Impacts of human mobility on the citywide transmission dynamics of 18 respiratory viruses in pre- and post-COVID-19 pandemic years

Amanda C. Perofsky*, Chelsea L. Hansen, Roy Burstein, Shanda Boyle, Robin Prentice, Cooper Marshall, David Reinhart, Ben Capodanno, Melissa Truong, Kristen Schwabe-Fry, Kayla Kuchta, Brian Pfau, Zack Acker, Jover Lee, Thomas R. Sibley, Evan McDermot, Leslie Rodriguez-Salas, Jeremy Stone, Luis Gamboa, Peter D. HanAmanda Adler, Alpana Waghmare, Michael L. Jackson, Michael Famulare, Jay Shendure, Trevor Bedford, Helen Y. Chu, Janet A. Englund, Lea M. Starita, Cécile Viboud

*Corresponding author

Publikation: Bidrag til tidsskriftTidsskriftartikelForskningpeer review


Many studies have used mobile device location data to model SARS-CoV-2 dynamics, yet relationships between mobility behavior and endemic respiratory pathogens are less understood. We studied the effects of population mobility on the transmission of 17 endemic viruses and SARS-CoV-2 in Seattle over a 4-year period, 2018-2022. Before 2020, visits to schools and daycares, within-city mixing, and visitor inflow preceded or coincided with seasonal outbreaks of endemic viruses. Pathogen circulation dropped substantially after the initiation of COVID-19 stay-at-home orders in March 2020. During this period, mobility was a positive, leading indicator of transmission of all endemic viruses and lagging and negatively correlated with SARS-CoV-2 activity. Mobility was briefly predictive of SARS-CoV-2 transmission when restrictions relaxed but associations weakened in subsequent waves. The rebound of endemic viruses was heterogeneously timed but exhibited stronger, longer-lasting relationships with mobility than SARS-CoV-2. Overall, mobility is most predictive of respiratory virus transmission during periods of dramatic behavioral change and at the beginning of epidemic waves.
TidsskriftNature Communications
Antal sider17
StatusUdgivet - 16 maj 2024

Bibliografisk note

Funding Information:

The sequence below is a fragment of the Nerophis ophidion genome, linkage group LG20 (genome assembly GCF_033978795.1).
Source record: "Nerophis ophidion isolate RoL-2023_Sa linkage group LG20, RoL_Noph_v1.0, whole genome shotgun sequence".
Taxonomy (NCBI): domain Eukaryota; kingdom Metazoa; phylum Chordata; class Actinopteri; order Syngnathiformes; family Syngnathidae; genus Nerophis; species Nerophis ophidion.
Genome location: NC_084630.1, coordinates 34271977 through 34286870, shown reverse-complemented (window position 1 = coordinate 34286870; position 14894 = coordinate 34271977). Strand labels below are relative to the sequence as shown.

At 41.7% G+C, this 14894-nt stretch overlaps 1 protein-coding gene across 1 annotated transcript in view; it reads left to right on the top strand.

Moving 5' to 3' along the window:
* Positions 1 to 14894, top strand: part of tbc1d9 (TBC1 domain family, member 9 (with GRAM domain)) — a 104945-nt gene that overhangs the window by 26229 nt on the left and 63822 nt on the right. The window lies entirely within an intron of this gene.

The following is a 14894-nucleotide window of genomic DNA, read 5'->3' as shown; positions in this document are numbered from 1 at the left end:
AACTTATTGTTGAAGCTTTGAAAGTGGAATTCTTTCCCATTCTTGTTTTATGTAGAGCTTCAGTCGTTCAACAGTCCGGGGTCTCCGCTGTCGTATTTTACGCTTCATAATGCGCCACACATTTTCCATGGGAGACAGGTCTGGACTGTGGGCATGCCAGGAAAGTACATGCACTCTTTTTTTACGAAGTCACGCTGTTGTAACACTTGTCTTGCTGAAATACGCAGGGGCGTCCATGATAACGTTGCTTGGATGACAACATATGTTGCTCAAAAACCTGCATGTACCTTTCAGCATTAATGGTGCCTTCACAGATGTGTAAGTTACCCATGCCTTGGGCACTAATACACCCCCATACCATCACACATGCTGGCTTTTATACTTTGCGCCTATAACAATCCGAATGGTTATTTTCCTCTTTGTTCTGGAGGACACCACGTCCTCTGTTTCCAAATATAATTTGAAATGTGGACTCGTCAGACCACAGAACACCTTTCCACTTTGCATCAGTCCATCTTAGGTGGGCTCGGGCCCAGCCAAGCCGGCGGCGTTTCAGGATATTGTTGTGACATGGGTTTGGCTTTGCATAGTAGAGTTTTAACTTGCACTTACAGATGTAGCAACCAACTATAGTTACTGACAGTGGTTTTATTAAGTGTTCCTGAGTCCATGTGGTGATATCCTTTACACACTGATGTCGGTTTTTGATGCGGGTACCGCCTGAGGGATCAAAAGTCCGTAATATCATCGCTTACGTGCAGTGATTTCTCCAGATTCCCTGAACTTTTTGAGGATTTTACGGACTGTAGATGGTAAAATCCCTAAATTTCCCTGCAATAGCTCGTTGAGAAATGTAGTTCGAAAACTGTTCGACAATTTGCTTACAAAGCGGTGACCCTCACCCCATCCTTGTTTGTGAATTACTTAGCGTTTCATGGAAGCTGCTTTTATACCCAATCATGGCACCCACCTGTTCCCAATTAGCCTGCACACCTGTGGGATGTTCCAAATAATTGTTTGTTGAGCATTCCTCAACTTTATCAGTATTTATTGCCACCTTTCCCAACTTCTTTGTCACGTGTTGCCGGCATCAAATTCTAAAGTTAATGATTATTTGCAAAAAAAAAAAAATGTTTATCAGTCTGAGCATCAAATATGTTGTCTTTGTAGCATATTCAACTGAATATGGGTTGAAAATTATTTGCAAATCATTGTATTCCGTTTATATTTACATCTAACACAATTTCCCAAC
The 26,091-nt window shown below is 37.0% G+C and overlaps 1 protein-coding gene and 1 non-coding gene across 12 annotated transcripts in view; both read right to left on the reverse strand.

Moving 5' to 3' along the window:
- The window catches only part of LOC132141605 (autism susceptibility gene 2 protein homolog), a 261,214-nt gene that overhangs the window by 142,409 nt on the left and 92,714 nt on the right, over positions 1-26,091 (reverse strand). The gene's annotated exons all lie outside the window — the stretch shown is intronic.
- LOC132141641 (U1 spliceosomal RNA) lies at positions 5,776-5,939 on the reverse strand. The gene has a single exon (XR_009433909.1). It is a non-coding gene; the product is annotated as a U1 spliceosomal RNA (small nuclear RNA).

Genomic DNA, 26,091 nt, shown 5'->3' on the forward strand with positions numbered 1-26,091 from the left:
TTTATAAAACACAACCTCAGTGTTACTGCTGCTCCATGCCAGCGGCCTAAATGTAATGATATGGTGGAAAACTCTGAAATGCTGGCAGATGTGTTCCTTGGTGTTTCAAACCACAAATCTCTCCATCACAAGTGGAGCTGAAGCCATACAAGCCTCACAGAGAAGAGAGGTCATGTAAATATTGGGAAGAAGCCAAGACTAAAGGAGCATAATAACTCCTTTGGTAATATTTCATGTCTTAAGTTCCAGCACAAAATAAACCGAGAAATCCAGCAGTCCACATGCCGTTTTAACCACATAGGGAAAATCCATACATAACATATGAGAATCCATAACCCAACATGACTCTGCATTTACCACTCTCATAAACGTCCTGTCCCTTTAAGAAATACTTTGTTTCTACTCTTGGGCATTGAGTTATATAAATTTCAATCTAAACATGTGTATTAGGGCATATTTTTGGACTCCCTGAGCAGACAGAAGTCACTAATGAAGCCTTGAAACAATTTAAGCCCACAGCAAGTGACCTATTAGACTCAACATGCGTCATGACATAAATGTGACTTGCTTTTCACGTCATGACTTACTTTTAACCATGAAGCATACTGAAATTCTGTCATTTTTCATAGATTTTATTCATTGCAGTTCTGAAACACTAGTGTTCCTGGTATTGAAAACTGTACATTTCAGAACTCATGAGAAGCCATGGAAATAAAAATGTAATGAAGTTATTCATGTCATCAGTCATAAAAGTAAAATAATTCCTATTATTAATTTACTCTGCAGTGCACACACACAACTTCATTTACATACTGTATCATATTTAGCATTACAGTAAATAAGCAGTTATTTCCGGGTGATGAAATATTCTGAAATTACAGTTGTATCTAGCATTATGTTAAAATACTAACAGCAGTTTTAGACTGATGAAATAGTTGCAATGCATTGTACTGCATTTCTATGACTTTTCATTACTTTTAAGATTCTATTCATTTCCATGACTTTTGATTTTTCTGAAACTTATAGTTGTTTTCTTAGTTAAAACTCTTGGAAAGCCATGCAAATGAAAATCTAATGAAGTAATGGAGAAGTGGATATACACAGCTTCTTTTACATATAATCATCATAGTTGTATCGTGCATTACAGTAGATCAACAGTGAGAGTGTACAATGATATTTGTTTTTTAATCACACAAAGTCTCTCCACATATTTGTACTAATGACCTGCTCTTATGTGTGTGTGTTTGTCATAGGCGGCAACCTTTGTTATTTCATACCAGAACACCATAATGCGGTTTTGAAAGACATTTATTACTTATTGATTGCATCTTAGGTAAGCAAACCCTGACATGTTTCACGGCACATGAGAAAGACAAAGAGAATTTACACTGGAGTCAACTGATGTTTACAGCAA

We thank the entire Seattle Flu Study (SFS) and Greater Seattle Coronavirus Assessment Network (SCAN) team for their hard work and dedication to these projects and the study participants for their participation in this research. We also thank Public Health \u2013 Seattle & King County for their contributions to the SCAN study and for providing samples collected at King County COVID-19 drive-through testing sites, the Tacoma-Pierce County Health Department for funding the collection and testing of SCAN respiratory specimens in Pierce County, and the Rapid Health Information Network (RHINO) program at the Washington Department of Health for providing syndromic surveillance data. We thank Dr. Jeff Duchin for helpful comments on the manuscript and the Division of International Epidemiology and Population Studies (DIEPS) of the Fogarty International Center and the Bedford Lab at Fred Hutch for useful discussions. This study used the high-performance computational resources of the Biowulf Linux cluster at the US National Institutes of Health ( ). Funding for the Seattle Flu Study and Greater Seattle Coronavirus Assessment Network (SCAN) was provided by Gates Ventures and the Howard Hughes Medical Institute. SCAN samples collected in Pierce County were funded by the Tacoma-Pierce County Health Department. ACP, CLH, SB, RP, CM, DR, BC, KSF, KK, BP, ZA, EM, LRS, JSt, LG, PDH, AW, JSh, TB, HYC, and LMS received third-party support from Gates Ventures through the Brotman Baty Institute during the conduct of the study. ACP, LMS, and TB are supported by CDC contract 75D30122C14368. RB and MF are employees of the Institute for Disease Modeling, a research group within and solely funded by the Bill and Melinda Gates Foundation. JSh and TB are supported by the Howard Hughes Medical Institute. CV is supported by the in-house research division of the Fogarty International Center, US National Institutes of Health. For samples collected through mechanisms other than SCAN, the funders had no role in any aspect of the study. Gates Ventures participated in the design of SCAN by providing input on the study screener and eligibility criteria but had no role in the conduct of SCAN, the collection, management, analysis, or interpretation of SCAN data, the preparation, review, or approval of this manuscript, or the decision to submit the manuscript for publication. No other funders were involved in any aspect of SCAN. Disclaimer: The findings and conclusions in this report are those of the authors and do not necessarily represent the official position of the US National Institutes of Health or the US government.

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